OUYA’s message: We’re a platform, we want exclusives, and we’re willing to pay

OUYA’s message: We’re a platform, we want exclusives, and we’re willing to pay

The OUYA console made waves with its successful Kickstarter campaign, but the final hardware suffered from some rough edges. The controller lag can be annoying, although it can also mostly be fixed by using wired Xbox 360 controllers and, while the system has a variety of great games, those games don’t seem to be selling very well. There is almost too much given away for free; it’s easy to get lost in fun demos and early levels of these games without paying any money to own them.

What’s interesting is that, unlike many other Android consoles on the market or coming soon, OUYA is treating itself like a proper platform. The company isn’t just content to sit back and take advantage of Android titles, but they’re instead spending time and money to work on their own stable of timed exclusives.

Paying for the good stuff

“Towerfall was entirely a labor of love. I resisted working on it a lot at first because I didn't really see how it could support itself, but it's just too fun to make,” Matt Thorson, the game’s creator told the Report in an earlier interview. “I did contract work at the same time to cover my living costs, and the deal with Ouya has helped with funding a lot. I should be able to break even and keep making games even if it bombs.”

Thorson later told us that his conversion rate from downloads into paid copies of the game is above 3 percent, which is an impressive number, especially for a $15 game. He also said that the game could be an outlier, as its usually seen as the console’s best game.

We called Towerfall the OUYA’s “killer app,” and right now you have to buy an OUYA if you want to play it with friends. This is due to OUYA paying money for exclusivity, but it’s a good investment. Four-player Towerfall matches are really that good, making the $115 investment to buy the system and game worth it. Everything else is gravy.

But OUYA hasn’t stopped there. The company has pledged $1 million to match Kickstarter funding for games, dollar for dollar, with some surprisingly reasonable terms. [Update: According to this GiantBomb story, some developers disagree.]  The game need only be a timed exclusive for at least six months. OUYA does not care how the teams spend the money.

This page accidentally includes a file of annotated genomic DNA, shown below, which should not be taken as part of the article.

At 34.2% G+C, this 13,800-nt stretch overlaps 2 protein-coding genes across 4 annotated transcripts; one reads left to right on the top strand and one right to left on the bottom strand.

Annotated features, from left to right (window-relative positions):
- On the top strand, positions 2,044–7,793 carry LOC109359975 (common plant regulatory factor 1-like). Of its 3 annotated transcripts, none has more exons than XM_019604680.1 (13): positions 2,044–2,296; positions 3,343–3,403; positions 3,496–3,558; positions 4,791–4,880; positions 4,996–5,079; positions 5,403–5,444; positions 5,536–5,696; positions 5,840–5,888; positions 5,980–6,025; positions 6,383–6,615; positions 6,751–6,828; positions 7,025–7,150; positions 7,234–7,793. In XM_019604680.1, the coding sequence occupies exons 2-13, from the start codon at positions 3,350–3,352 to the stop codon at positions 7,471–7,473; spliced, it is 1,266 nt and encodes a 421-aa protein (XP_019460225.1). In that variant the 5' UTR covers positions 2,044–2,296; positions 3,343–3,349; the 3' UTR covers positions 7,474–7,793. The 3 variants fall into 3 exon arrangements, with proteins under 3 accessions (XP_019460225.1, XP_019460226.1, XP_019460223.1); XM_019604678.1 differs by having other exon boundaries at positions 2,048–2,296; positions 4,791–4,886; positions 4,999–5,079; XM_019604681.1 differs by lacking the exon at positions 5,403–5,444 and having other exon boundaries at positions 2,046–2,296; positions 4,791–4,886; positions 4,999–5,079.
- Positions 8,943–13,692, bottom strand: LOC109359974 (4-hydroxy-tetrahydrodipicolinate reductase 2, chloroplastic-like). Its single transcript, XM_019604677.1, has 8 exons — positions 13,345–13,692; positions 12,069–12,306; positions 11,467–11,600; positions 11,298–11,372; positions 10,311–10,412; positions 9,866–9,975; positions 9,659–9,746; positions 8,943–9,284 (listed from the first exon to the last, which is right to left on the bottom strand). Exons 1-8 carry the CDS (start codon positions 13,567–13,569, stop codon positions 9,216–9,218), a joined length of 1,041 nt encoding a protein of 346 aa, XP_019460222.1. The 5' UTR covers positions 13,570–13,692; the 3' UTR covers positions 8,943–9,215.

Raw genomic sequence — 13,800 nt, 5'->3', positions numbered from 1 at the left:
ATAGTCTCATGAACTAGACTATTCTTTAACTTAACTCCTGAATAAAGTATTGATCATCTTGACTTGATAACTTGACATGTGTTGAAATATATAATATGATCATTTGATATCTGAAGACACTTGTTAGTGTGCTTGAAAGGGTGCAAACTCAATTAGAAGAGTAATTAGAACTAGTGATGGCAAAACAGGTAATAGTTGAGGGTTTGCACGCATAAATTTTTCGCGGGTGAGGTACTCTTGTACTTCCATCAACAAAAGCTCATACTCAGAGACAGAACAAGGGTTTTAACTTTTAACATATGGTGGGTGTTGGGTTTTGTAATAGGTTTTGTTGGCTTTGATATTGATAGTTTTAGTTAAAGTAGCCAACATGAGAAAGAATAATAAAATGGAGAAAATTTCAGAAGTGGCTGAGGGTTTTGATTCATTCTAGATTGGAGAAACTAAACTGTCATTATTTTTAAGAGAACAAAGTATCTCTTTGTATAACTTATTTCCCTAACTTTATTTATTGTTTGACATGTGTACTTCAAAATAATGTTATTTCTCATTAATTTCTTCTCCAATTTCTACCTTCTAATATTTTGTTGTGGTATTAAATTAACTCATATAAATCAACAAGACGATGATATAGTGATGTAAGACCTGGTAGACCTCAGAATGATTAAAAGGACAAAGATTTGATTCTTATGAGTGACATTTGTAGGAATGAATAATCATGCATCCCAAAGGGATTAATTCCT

“Developers know best what their needs are—so we don't tell them how to spend it. Maybe they use it to fund development,” OUYA CEO Julie Uhrman told the Report. “Maybe they use it to market the game. Maybe they allow gamers to purchase it for free for the six months.

“The point is, we want to support their efforts while trusting their judgment and believing in however they use the funds, it will make the game better, and gamers happier,” she continued.

This is an interesting idea, since the games need to be funded before they see any of OUYA’s money, meaning there is at least some interest in the game starting out. The campaign that raises the most money will also get an extra $100,000 from OUYA as a bonus. It’s a not bad system, and it provides a strong economic incentive to give the OUYA exclusive games while still leaving the door open for release on other platforms in the future.

The latest OUYA exclusive? That Dragon, Cancer. The hyper-personal, moving account of dealing with a fatal disease isn’t usually the stuff of blockbusters. OUYA is investing in development costs, according to the official blog, and the game will be released in 2014.

“At this point, you might think we’re stacking the deck against ourselves by launching on a console in its infancy.  Perhaps.  The road has been rocky so far for OUYA,” Ryan Green wrote in the post. “But we believe in what they’re trying to do, and we believe in the people doing it. Dealing with hard things, and building new things is not easy. Especially when the world is expecting failure but holding their breath for success. “

Will it pay off?

This is a good thing for everyone involved, as good, interesting, smaller games are getting the money they need to be completed. We're seeing many other Android consoles joining the fray, even if the question of whether there is a market for such a console has yet to have a clear answer, but OUYA is the only Android console that sees itself as a console, and is willing to put the time and money into building a stable of exclusive games.

This could move the needle when it comes to hardware sales, and it could make the OUYA the destination for higher-quality indie games as more well-known titles come to the service. Or people may just wait until the timed exclusivity is up, with developers learning that the upfront money isn't worth the lower sales offered by the console. Flip a coin.

For now, this seems like a smart move. If you expect others to invest in you, then you should be willing to invest in yourself, and OUYA has been getting out the wallet for some truly exceptional games.